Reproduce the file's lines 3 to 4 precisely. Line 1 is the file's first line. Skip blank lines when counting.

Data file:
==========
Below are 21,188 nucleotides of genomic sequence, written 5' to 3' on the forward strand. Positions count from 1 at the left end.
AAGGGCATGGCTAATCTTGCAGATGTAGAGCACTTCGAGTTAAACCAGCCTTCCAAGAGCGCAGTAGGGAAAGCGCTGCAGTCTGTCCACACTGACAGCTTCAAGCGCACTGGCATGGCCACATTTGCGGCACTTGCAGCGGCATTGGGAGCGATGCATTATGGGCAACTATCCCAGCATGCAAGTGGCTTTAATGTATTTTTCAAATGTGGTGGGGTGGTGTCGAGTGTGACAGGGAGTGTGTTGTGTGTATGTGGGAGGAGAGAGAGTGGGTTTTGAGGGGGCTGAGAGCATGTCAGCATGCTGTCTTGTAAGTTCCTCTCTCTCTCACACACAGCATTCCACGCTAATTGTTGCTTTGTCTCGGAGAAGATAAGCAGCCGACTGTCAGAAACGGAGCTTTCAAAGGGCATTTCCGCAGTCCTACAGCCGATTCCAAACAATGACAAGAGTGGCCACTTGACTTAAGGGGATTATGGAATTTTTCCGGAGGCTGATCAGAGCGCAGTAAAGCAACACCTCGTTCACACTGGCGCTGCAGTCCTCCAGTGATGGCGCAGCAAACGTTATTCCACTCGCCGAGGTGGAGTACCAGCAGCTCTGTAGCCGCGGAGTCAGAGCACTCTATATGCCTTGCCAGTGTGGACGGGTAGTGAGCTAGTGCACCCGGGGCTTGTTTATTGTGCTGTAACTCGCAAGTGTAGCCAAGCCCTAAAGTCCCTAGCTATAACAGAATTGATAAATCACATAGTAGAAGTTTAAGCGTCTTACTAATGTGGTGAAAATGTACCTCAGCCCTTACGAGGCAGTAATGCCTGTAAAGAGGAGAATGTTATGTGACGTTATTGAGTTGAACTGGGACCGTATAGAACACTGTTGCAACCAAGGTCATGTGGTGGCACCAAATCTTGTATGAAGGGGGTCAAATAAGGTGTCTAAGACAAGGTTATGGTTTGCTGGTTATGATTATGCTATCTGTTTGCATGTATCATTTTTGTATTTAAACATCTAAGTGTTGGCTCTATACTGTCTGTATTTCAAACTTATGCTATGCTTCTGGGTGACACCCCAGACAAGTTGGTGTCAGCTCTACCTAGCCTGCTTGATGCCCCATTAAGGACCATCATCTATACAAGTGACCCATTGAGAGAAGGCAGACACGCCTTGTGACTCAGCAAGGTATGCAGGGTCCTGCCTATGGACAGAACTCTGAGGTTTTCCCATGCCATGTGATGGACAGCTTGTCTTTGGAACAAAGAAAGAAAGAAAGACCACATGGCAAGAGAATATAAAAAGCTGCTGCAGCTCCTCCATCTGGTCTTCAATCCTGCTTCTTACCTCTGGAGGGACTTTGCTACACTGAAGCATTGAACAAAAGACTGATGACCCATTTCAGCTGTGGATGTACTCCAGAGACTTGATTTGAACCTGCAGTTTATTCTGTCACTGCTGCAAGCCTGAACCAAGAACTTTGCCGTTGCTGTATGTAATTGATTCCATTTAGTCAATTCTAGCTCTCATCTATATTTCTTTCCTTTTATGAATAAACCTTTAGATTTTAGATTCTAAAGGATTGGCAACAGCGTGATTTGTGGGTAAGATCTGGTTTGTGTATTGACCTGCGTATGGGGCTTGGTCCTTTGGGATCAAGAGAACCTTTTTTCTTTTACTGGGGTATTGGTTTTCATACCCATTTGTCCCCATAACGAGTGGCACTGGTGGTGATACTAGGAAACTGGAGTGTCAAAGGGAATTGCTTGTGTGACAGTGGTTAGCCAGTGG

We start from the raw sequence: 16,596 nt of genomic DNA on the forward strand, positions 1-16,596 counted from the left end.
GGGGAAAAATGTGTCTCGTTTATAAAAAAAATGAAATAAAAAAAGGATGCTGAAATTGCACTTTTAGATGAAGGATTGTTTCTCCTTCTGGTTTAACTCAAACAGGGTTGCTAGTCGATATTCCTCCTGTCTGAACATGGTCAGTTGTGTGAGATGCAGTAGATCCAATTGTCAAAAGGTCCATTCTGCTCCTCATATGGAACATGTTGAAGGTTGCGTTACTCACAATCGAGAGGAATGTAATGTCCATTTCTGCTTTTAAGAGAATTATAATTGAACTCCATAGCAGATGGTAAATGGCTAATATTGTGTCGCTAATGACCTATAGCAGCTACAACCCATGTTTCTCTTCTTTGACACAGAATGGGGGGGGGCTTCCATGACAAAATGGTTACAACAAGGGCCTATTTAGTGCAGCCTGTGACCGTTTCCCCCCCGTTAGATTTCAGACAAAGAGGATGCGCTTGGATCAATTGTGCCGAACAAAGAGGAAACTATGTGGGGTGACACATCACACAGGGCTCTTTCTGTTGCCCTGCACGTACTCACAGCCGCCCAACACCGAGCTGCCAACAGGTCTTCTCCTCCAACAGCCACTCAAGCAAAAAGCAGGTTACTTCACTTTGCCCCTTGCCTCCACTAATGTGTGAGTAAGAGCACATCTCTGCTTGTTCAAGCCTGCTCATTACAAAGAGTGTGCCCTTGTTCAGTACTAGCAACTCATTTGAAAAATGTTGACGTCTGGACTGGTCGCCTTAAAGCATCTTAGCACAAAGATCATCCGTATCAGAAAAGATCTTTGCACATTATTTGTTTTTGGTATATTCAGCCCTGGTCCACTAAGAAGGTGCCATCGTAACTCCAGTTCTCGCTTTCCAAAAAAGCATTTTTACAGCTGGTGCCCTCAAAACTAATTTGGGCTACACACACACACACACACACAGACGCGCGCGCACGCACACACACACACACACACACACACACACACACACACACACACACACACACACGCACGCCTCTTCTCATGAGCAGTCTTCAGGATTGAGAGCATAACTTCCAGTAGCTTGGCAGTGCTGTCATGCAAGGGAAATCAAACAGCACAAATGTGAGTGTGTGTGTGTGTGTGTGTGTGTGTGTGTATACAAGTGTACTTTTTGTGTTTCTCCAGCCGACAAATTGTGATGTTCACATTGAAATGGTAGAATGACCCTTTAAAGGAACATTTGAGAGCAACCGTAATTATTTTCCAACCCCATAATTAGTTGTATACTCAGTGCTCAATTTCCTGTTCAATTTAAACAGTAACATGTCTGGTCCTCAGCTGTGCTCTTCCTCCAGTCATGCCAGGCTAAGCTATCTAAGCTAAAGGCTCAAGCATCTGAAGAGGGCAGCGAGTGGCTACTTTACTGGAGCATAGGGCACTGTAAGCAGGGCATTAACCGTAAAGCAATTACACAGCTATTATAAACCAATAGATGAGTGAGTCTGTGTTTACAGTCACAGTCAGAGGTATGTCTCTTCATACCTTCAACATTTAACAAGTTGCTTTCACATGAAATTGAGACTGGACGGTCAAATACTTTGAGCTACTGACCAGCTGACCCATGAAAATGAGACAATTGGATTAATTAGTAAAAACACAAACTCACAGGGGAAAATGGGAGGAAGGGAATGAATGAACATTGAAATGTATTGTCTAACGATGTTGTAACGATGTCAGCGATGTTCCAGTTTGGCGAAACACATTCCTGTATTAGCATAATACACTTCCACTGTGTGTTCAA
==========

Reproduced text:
We start from the raw sequence: 16,596 nt of genomic DNA on the forward strand, positions 1-16,596 counted from the left end.
GGGGAAAAATGTGTCTCGTTTATAAAAAAAATGAAATAAAAAAAGGATGCTGAAATTGCACTTTTAGATGAAGGATTGTTTCTCCTTCTGGTTTAACTCAAACAGGGTTGCTAGTCGATATTCCTCCTGTCTGAACATGGTCAGTTGTGTGAGATGCAGTAGATCCAATTGTCAAAAGGTCCATTCTGCTCCTCATATGGAACATGTTGAAGGTTGCGTTACTCACAATCGAGAGGAATGTAATGTCCATTTCTGCTTTTAAGAGAATTATAATTGAACTCCATAGCAGATGGTAAATGGCTAATATTGTGTCGCTAATGACCTATAGCAGCTACAACCCATGTTTCTCTTCTTTGACACAGAATGGGGGGGGGCTTCCATGACAAAATGGTTACAACAAGGGCCTATTTAGTGCAGCCTGTGACCGTTTCCCCCCCGTTAGATTTCAGACAAAGAGGATGCGCTTGGATCAATTGTGCCGAACAAAGAGGAAACTATGTGGGGTGACACATCACACAGGGCTCTTTCTGTTGCCCTGCACGTACTCACAGCCGCCCAACACCGAGCTGCCAACAGGTCTTCTCCTCCAACAGCCACTCAAGCAAAAAGCAGGTTACTTCACTTTGCCCCTTGCCTCCACTAATGTGTGAGTAAGAGCACATCTCTGCTTGTTCAAGCCTGCTCATTACAAAGAGTGTGCCCTTGTTCAGTACTAGCAACTCATTTGAAAAATGTTGACGTCTGGACTGGTCGCCTTAAAGCATCTTAGCACAAAGATCATCCGTATCAGAAAAGATCTTTGCACATTATTTGTTTTTGGTATATTCAGCCCTGGTCCACTAAGAAGGTGCCATCGTAACTCCAGTTCTCGCTTTCCAAAAAAGCATTTTTACAGCTGGTGCCCTCAAAACTAATTTGGGCTACACACACACACACACACACAGACGCGCGCGCACGCACACACACACACACACACACACACACACACACACACACACACACACACACACGCACGCCTCTTCTCATGAGCAGTCTTCAGGATTGAGAGCATAACTTCCAGTAGCTTGGCAGTGCTGTCATGCAAGGGAAATCAAACAGCACAAATGTGAGTGTGTGTGTGTGTGTGTGTGTGTGTGTGTATACAAGTGTACTTTTTGTGTTTCTCCAGCCGACAAATTGTGATGTTCACATTGAAATGGTAGAATGACCCTTTAAAGGAACATTTGAGAGCAACCGTAATTATTTTCCAACCCCATAATTAGTTGTATACTCAGTGCTCAATTTCCTGTTCAATTTAAACAGTAACATGTCTGGTCCTCAGCTGTGCTCTTCCTCCAGTCATGCCAGGCTAAGCTATCTAAGCTAAAGGCTCAAGCATCTGAAGAGGGCAGCGAGTGGCTACTTTACTGGAGCATAGGGCACTGTAAGCAGGGCATTAACCGTAAAGCAATTACACAGCTATTATAAACCAATAGATGAGTGAGTCTGTGTTTACAGTCACAGTCAGAGGTATGTCTCTTCATACCTTCAACATTTAACAAGTTGCTTTCACATGAAATTGAGACTGGACGGTCAAATACTTTGAGCTACTGACCAGCTGACCCATGAAAATGAGACAATTGGATTAATTAGTAAAAACACAAACTCACAGGGGAAAATGGGAGGAAGGGAATGAATGAACATTGAAATGTATTGTCTAACGATGTTGTAACGATGTCAGCGATGTTCCAGTTTGGCGAAACACATTCCTGTATTAGCATAATACACTTCCACTGTGTGTTCAA